Opinion: Safety Fix for Deadly Road Nixed by Harrisburg Mayor Over Parking
A plan to redesign one of the most dangerous streets in all of Pennsylvania has been abandoned by the new mayor of Harrisburg amid — you guessed it — complaints about lost parking spaces.
First, the backstory: In 2018, former Mayor Eric Papenfuse proposed putting the currently seven-lane State Street on a road diet. State Street has two parking lanes, two lanes of traffic in each direction, and a middle turning lane. It runs through one of the poorest neighborhoods of Harrisburg and is consistently one of the deadliest streets in America, where four pedestrians and one cyclist were killed in just a 0.68-mile stretch during one 20-month period.
The road diet would have taken away one lane in each direction, narrowed the remaining lanes, and installed pedestrian islands, bus stop cutouts, and a protected bike lane. Advocates and experts said the redesign would make the roadway safer for all roadway users, especially for bicycle riders and pedestrians. Most important, the plan had the full support of the bike/ped community and was approved by the Harrisburg City Council (of which the current mayor was president at the time).
Mayor Wanda Williams took office in January. Backed by Chris Kufro, who took over the PennDOT regional office a month earlier, Williams pandered to car owners. As State Street is owned by the Commonwealth, PennDOT approval is required for any changes. Construction of the approved plan had barely commenced earlier this year, when some State Street residents realized their curb-side parking would be impacted and they would need to move their vehicles each day. They organized to express their vehement opposition to the changes (reminder: the changes had already been approved).
In response, the mayor halted the project and directed the contracted engineering firm to conduct new public outreach meetings with the goal of finding a new design.
Now only minor safety improvements are now planned such as buffer lanes for car doors, some colored crosswalks, some signage,and sharrows that arguably make streets less safe for bike riders. This will leave pedestrians and bicycle riders to continue to navigate a dangerous State Street corridor with its four through travel lanes, center turning lanes and curb-side parking along both sides of the street. The city has shown more concern over the door of a car than residents outside of cars.
The story at this point portrayed the changes as a battle of bike lanes versus residential parking; never mind that the original plan with parking-protected bike lanes did not impact the number of available parking spaces. One resident said: “I never see anyone riding a bike up or down State Street, so I don’t understand why it has to be included. There’s no parking for residents, so for you to limit parking for a bike lane … I don’t see the correlation.”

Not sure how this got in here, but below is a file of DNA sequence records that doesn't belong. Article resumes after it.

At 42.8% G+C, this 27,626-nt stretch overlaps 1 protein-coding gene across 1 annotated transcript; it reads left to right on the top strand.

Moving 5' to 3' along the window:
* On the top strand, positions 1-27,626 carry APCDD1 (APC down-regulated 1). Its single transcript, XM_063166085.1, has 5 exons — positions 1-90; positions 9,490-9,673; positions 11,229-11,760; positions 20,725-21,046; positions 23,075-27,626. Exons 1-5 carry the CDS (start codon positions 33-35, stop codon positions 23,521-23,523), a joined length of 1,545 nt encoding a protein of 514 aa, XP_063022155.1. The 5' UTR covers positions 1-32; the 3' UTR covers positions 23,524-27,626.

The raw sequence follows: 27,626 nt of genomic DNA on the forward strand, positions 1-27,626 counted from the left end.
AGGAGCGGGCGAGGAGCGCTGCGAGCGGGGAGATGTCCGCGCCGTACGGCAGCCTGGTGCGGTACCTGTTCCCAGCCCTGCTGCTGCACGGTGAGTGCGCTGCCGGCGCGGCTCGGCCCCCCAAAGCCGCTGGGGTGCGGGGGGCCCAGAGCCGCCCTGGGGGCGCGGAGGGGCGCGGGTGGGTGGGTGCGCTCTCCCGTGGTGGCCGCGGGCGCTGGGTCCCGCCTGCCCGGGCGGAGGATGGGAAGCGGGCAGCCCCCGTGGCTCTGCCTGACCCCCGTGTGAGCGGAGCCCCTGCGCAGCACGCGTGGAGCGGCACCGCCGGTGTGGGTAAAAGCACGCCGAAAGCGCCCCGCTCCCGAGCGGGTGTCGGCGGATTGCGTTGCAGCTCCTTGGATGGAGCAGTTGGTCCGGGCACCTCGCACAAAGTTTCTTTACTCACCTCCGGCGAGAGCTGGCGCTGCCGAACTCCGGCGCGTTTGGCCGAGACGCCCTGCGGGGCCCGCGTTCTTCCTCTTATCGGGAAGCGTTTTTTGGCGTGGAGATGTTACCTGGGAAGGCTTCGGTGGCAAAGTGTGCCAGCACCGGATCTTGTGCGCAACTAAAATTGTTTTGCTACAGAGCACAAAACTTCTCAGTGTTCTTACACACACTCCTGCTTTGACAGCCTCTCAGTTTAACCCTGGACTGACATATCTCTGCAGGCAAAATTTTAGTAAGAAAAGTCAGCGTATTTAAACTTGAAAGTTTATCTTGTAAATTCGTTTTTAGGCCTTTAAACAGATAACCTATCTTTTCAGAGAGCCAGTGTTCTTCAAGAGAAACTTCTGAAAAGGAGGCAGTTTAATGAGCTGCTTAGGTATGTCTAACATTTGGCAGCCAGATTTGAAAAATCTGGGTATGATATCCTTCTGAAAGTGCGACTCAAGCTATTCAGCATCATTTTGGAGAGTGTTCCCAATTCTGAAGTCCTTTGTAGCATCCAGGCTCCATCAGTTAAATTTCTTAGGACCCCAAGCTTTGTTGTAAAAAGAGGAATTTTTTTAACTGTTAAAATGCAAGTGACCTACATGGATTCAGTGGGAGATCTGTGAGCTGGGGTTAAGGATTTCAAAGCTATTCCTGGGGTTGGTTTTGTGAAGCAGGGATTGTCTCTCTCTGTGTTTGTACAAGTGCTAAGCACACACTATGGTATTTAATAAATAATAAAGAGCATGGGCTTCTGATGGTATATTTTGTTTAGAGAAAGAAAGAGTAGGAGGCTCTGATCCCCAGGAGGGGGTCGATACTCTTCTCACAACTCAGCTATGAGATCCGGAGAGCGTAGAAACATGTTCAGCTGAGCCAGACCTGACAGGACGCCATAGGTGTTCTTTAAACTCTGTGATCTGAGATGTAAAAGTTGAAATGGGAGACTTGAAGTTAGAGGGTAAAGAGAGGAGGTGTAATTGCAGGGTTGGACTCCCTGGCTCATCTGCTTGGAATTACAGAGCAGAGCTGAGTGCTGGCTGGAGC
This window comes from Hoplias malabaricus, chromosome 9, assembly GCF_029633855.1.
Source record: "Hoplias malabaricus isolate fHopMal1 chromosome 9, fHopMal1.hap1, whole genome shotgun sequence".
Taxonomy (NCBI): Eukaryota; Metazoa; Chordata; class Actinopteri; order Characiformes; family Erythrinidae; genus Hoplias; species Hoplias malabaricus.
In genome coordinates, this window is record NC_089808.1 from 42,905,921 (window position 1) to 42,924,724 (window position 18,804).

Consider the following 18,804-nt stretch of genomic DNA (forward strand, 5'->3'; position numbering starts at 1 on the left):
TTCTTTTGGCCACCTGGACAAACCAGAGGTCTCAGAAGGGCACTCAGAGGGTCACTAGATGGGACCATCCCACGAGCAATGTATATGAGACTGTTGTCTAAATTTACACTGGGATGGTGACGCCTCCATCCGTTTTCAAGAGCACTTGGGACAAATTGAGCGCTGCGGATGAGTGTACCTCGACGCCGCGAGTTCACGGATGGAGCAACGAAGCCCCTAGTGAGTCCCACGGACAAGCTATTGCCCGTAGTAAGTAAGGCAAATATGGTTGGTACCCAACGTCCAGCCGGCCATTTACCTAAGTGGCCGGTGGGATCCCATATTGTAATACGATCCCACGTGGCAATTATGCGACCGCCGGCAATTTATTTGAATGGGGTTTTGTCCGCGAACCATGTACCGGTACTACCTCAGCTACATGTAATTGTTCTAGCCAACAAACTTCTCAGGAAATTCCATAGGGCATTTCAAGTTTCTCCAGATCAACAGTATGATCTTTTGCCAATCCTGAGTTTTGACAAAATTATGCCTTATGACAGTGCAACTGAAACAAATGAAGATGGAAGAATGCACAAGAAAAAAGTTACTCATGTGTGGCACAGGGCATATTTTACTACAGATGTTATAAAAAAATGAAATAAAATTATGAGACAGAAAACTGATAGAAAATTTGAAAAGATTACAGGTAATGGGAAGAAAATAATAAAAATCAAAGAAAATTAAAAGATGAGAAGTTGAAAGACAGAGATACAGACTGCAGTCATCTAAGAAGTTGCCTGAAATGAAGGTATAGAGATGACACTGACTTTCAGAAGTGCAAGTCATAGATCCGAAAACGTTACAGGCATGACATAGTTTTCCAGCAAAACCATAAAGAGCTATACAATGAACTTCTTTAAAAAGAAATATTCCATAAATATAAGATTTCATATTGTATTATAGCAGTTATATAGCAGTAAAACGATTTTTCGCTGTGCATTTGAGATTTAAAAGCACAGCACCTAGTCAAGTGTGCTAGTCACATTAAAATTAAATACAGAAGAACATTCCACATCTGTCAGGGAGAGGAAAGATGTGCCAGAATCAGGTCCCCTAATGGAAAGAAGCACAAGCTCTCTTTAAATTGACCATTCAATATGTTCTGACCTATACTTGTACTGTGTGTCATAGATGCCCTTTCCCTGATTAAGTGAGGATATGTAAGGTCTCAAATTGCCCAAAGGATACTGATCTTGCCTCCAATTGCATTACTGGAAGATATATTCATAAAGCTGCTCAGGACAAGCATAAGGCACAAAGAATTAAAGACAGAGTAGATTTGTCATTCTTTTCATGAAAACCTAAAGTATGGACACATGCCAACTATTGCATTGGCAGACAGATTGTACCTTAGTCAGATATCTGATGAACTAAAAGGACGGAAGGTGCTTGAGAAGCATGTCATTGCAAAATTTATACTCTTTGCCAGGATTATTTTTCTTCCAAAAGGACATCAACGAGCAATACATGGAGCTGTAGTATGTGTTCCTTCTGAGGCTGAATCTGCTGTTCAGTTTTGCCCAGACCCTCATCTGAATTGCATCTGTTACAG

NIMBY prejudices against safe bike and pedestrian infrastructure were used by opponents as cudgels to dismiss the grievous injuries and deaths that occur due to motor vehicle centered roadway design.
State Street is used by commuters as an east-west route from the suburbs into downtown Harrisburg and the state Capitol complex. As it begins work to rebuild and greatly expand Interstate 83 over the next eight-years, PennDOT changed its design demands for State Street and now insists that all four travel lanes be maintained to accommodate potential diversion of traffic from the Interstate 83 construction — this is in spite of having known that the construction would occur when the road diet was approved.
PennDOT has consistently put commute times over road safety and this road diet was already altered because commuters could have to wait up to seven minutes.
Streetsblog contributor and city designer Jeff Speck even waded into the debate to assure people that the road can and should be narrowed and that it would not ultimately cause congestion. He went on to explain that neither parking nor the bike lane needed to be sacrificed and that removing lanes as well as narrowing those remaining was the best way to save lives. His expertise was ignored by both the city and PennDOT.
Continuing to push four lanes of commuter traffic through a densely populated, residential neighborhood, one of the poorest in the city, when commuters have less-disruptive alternatives, is irresponsible and can only lead to further injury and death. (In a recent op-ed, the mayor defended her position as the classic “listening to the community,” but this reporter fired back to remind her honor that cyclists are part of that very same “community.”)
Unfortunately, the City of Harrisburg and PennDOT have brought forth a new roadway design that, at best, only minimally improves safety for pedestrians and does little to improve safety for bicycle riders and other modes of travel. The mayor, City Council and PennDOT need to go back to the drawing board to prioritize the safety of all roadway users in this vital neighborhood and transportation corridor.
Brandon Basom is a Harrisburg resident and volunteer for Recycle Bicycle. He has been hospitalized by, and is tired of losing friends to, preventable traffic violence.